When I started watching “So You Think You Can Dance,” my husband gave the entire living room a wide berth. He’d hear Mary Murphy’s banshee-like glee at putting a dancer on the “hot tamale train,” and off to headphone land he’d go. But, summer had just started, my graduate school employment had just ended, and it was the beginning of the recession. TiVo meant I could watch the show whenever I wanted. There was no escape for him.For a while, he judged. The way someone who isn’t getting sucked into reality TV does. He had “real things” to do with his life, and didn’t care who the teenage girls of America thought looked cute in polyester dance suits. It’s an easy position to take, but harder to hang on to as your wife rambles about pas de chat, pirourettes, and the Pasodoble with a bowl of fresh, stove-popped popcorn. He could smell the butter. He saw me smiling. He sat down.
And all his feelings of superiority were done. We rambled through the rest of the last season, waiting for Evan to get drop-kicked off and nearly crying through the “Cancer Dance.” We actually stopped the program, rewound it, and watched Melissa and Ade dance it again. He never complained again about Mary’s crazed cackle. Instead, we talked about how wonderful it was that she stepped forward to speak about surviving domestic violence. We talked about the dance lessons I took as a child, the violin he used to play, and the way life changed. We wondered just how young the dancers are — and how strong — the way they defy gravity and tempt you into believing your body might be capable of flight.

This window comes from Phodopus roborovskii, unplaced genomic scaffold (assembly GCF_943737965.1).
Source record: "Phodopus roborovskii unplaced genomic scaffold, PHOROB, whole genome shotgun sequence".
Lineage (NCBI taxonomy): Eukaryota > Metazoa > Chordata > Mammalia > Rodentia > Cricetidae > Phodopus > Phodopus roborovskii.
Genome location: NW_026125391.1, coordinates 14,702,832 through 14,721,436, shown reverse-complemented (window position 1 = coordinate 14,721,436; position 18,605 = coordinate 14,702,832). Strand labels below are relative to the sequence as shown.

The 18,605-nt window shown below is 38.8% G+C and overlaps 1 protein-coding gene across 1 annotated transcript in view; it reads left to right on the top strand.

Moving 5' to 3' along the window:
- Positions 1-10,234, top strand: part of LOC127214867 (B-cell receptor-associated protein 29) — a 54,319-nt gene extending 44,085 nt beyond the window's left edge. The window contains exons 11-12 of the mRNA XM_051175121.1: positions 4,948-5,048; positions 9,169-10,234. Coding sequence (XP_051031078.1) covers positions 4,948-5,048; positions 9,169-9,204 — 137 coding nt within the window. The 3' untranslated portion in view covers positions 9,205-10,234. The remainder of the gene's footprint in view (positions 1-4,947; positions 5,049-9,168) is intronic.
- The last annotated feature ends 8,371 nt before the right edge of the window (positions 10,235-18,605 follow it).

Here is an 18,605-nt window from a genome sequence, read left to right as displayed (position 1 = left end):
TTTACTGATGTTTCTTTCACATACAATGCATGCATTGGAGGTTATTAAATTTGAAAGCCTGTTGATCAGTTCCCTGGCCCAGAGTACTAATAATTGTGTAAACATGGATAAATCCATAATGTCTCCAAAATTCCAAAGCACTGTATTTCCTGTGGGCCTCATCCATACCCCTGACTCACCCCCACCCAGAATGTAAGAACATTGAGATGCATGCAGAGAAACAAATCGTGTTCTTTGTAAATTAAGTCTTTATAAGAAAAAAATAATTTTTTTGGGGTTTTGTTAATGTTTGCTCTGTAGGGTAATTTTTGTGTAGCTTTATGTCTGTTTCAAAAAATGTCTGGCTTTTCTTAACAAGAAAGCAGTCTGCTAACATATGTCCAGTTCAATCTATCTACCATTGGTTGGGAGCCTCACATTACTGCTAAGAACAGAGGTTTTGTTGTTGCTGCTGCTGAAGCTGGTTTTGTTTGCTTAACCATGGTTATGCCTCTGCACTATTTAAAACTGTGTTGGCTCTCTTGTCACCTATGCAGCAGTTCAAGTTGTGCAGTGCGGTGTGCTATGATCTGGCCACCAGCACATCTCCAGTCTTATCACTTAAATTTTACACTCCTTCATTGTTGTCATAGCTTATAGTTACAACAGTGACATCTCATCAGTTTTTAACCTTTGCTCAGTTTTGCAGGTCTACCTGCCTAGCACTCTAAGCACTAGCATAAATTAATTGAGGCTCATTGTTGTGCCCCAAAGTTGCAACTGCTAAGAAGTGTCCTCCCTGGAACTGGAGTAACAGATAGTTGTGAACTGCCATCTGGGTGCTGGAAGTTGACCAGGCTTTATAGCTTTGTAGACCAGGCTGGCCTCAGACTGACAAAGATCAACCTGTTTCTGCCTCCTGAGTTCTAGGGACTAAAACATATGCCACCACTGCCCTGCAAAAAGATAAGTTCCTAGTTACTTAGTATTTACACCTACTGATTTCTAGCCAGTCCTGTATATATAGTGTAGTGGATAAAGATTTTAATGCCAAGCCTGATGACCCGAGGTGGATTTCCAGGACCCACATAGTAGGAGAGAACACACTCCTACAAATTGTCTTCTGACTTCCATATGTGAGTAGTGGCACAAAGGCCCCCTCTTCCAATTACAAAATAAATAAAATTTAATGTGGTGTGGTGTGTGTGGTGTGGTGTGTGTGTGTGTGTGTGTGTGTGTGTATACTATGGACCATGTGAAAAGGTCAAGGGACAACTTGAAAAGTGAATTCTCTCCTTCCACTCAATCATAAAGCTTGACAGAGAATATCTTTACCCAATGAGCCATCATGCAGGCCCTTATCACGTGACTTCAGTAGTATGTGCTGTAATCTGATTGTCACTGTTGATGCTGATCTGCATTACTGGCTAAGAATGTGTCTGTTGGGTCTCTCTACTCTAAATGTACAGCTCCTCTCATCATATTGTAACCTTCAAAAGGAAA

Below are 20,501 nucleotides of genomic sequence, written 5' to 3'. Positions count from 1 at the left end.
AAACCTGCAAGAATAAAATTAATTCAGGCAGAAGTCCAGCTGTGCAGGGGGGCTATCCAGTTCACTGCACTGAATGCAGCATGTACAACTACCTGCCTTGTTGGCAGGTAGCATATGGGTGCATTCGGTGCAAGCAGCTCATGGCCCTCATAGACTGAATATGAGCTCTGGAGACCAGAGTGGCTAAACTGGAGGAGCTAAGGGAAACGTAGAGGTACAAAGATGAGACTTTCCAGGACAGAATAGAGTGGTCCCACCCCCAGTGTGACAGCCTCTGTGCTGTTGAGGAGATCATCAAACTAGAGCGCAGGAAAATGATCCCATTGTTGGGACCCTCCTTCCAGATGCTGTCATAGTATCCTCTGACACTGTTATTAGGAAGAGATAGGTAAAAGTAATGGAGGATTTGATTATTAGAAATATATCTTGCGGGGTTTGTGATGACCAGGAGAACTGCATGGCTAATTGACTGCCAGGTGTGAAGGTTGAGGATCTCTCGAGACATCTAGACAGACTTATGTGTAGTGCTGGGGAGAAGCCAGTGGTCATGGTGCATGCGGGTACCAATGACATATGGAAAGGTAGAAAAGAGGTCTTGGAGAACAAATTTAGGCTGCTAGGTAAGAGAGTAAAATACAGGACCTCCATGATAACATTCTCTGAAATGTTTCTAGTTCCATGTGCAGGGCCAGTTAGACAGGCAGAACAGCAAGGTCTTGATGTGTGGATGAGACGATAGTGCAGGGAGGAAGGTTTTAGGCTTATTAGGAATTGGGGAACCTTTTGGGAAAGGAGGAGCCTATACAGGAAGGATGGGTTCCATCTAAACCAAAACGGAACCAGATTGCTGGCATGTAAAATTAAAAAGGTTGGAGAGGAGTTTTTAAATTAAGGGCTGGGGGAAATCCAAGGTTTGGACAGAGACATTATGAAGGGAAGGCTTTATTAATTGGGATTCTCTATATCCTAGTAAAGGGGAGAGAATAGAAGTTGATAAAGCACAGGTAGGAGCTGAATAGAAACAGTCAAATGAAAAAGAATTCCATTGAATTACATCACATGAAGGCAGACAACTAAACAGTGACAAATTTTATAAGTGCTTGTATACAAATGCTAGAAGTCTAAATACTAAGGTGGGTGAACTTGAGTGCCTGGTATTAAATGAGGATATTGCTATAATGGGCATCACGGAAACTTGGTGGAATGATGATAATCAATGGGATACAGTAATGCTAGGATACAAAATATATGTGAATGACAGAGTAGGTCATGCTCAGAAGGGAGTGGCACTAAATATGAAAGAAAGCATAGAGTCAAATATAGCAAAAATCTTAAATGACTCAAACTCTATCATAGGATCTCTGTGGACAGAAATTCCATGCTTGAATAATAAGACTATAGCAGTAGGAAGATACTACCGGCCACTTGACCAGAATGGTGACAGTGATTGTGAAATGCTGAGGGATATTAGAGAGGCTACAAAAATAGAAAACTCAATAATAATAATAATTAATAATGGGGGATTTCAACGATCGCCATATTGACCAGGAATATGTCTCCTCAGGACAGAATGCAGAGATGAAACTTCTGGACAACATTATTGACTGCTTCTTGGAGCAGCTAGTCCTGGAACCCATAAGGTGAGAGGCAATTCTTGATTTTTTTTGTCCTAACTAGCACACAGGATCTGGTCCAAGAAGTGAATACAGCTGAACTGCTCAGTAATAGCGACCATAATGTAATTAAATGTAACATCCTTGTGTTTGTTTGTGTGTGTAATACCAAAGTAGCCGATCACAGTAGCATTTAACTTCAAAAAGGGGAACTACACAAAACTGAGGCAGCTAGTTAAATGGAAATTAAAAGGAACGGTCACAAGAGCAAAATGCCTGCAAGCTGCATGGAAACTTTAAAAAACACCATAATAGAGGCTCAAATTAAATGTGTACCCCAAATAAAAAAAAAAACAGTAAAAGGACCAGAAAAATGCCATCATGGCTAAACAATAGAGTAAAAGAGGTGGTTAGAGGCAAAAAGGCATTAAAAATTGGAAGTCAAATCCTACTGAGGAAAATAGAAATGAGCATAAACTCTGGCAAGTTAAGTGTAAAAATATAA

That’s the thing with “So You Think You Can Dance.” Instead of slumping around slack-jawed and glossy-eyed, we’ve been rising in our seats to become more involved. Some of that is, of course, involvement with people we don’t actually know and will never meet (love to Ellenore and Ryan), but some of it is with each other. The show invites you to participate, whereas “House” might be better programming or organic arugula farming more worthwhile, sometimes it’s nice to gather at the warm glow of the set and talk with the one you love.